Taiwan's government has accepted foreign aid in the aftermath of the devastating typhoon that hit last weekend, after earlier refusing the offers.
The official death toll from Typhoon Morakot is 123. Hundreds more are feared buried in a massive landslide in the worst hit village, Hsiao Lin.
The foreign ministry has approached Japan, the United States and European countries for supplies such as large helicopters and mobile homes.
Six countries, including China and the United States, have pledged aid, including expert damage assessment and water filtration tools.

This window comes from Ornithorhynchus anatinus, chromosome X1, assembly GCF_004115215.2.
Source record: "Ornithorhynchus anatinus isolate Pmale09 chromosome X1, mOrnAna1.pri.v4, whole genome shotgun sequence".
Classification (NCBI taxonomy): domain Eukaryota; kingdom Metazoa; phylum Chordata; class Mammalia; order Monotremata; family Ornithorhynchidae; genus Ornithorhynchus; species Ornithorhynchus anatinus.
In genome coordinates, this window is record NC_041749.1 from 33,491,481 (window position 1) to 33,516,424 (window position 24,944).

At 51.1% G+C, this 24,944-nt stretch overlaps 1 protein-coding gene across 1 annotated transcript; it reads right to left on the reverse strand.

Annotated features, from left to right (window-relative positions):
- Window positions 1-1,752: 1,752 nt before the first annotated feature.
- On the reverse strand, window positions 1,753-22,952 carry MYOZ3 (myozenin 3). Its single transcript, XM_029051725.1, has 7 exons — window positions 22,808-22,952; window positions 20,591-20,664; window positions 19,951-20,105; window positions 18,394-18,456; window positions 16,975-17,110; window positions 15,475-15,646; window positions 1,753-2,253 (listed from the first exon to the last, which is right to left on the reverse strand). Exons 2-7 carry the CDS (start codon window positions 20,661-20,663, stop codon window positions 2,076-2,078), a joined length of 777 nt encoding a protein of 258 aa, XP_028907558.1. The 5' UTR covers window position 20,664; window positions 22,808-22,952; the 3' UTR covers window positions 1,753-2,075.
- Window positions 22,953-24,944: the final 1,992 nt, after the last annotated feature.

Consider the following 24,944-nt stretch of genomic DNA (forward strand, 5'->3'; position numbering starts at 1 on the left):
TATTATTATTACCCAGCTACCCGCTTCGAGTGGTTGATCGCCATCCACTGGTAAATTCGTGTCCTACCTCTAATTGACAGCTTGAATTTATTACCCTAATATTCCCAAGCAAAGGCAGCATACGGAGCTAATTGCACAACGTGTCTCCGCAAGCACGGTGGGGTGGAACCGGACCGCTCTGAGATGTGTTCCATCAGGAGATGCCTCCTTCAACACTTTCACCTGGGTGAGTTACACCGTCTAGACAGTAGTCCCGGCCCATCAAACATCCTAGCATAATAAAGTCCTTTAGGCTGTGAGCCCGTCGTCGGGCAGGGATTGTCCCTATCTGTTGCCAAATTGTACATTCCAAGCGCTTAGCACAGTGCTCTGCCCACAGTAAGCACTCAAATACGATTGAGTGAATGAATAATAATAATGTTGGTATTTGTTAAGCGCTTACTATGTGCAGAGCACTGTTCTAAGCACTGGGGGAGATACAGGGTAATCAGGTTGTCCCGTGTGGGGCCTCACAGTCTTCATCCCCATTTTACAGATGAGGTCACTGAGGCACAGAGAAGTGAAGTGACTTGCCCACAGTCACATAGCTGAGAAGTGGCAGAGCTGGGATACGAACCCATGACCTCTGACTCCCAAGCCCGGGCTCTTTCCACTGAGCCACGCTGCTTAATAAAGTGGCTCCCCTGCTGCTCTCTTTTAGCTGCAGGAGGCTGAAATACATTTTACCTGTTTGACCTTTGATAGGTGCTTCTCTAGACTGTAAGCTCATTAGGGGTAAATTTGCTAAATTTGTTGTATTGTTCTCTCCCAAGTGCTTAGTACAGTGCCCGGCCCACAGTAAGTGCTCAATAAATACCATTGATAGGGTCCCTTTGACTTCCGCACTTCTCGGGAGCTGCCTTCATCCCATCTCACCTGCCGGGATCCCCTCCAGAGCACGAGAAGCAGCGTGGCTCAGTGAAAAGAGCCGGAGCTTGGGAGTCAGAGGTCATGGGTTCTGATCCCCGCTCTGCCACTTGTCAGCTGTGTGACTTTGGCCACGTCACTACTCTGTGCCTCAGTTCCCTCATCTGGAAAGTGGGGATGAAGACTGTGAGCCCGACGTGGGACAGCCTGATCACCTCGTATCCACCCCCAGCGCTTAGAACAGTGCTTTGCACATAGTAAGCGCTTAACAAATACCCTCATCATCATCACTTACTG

Taiwan President Ma Ying-jeou, pressured by the public over his response to the typhoon damage, on Friday estimated the eventual death toll at more than 500, mostly people feared buried in the Hsaio Lin landslide.
Survivors and Taiwan's main opposition party have accused Mr Ma of responding too slowly to the typhoon that hit last weekend, the island's worst since 1959.
The president, touring a disaster area in central Taiwan, apologised on Saturday for the slow government response.
More than 35,000 people from disaster areas in southern Taiwan have been rescued, according to the National Fire Agency.
The typhoon has caused extensive agricultural losses and damaged more than 250 sections of road, requiring years to repair.